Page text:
How DFID Learns
Excellent learning is essential for UK aid to achieve maximum impact and value for money. This review seeks to identify the way DFID learns and what inhibits it from doing so consistently.
DFID has allocated at least £1.2 billion for research, evaluation and personnel development (2011-15). It generates considerable volumes of information, much of which is publicly available.
We take learning to mean the extent to which DFID uses information and experience to influence its decisions. Each ICAI review assesses how well learning takes place, our reports to date indicate a mixed performance. This review seeks to identify the way DFID learns and what inhibits it from doing so consistently. We drew on our reviews, assessed data from DFID’s own surveys and carried out interviews inside and outside the department.
DFID does not clearly identify how its investment in learning links to its performance and delivering better impact. DFID has the potential to be excellent at organisational learning if its best practices become common. DFID staff learn well as individuals. They are highly motivated and DFID provides opportunities and resources for them to learn. DFID is not yet, however, managing all the elements that contribute to how it learns as a single, integrated system.
DFID does not review the costs, benefits and impact of learning. Insufficient priority is placed on learning during implementation. The emphasis on results can lead to a bias to the positive. Learning from both success and failure should be systematically encouraged.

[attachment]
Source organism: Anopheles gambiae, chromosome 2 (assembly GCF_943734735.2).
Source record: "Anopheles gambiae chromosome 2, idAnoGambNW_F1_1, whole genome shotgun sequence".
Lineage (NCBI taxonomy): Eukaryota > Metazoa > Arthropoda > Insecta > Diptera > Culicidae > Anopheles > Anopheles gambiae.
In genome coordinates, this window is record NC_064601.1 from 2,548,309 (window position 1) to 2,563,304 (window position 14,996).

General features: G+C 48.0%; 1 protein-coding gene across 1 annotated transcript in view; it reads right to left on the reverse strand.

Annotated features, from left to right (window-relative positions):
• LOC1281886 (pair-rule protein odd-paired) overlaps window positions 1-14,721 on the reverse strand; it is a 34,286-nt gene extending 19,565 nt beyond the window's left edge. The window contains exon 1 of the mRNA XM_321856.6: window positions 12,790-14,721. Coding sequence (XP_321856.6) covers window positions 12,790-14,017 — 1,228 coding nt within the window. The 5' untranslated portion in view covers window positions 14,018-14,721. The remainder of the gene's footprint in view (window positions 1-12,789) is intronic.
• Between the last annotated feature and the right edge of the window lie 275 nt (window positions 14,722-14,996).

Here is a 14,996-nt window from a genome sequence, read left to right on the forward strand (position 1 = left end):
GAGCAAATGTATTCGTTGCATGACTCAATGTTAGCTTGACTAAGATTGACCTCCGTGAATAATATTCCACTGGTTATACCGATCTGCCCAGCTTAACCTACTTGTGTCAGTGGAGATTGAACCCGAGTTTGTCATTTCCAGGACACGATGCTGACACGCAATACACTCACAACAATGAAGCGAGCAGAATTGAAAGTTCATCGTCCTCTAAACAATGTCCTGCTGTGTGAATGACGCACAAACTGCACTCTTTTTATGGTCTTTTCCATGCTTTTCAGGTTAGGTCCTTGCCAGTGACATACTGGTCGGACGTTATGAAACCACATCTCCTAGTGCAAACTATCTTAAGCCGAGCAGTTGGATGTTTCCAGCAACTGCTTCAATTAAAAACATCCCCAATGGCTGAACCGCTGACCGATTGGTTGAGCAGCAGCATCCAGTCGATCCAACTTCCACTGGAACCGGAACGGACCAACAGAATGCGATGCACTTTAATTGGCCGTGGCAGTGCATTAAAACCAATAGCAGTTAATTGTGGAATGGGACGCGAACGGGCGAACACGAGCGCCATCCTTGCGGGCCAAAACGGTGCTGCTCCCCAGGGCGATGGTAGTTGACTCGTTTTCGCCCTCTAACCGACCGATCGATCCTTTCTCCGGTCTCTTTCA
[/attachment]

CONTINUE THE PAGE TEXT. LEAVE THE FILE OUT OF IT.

As a result of these findings, a rating of Amber-Red has been given.
Recommendation 1: DFID needs to focus on consistent and continuous organisational learning based on the experience of DFID, its partners and contractors and the measurement of its impact, in particular during the implementation phase of its activities.
Recommendation 2: All DFID managers should be held accountable for conducting continuous reviews from which lessons are drawn about what works and where impact is actually being achieved for intended beneficiaries.
Recommendation 3: All information commissioned and collected (such as annual reviews and evaluations) should be synthesised so that the relevant lessons are accessible and readily usable across the organisation. The focus must be on practical and easy-to-use information. Knowhow should be valued as much as knowledge.
Recommendation 4: Staff need to be given more time to acquire experience in the field and share lessons about what works and does not work on the ground.
Recommendation 5: DFID needs to continue to encourage a culture of free and full communication about what does and does not work. Staff should be encouraged always to base their decisions on evidence, without any bias to the positive.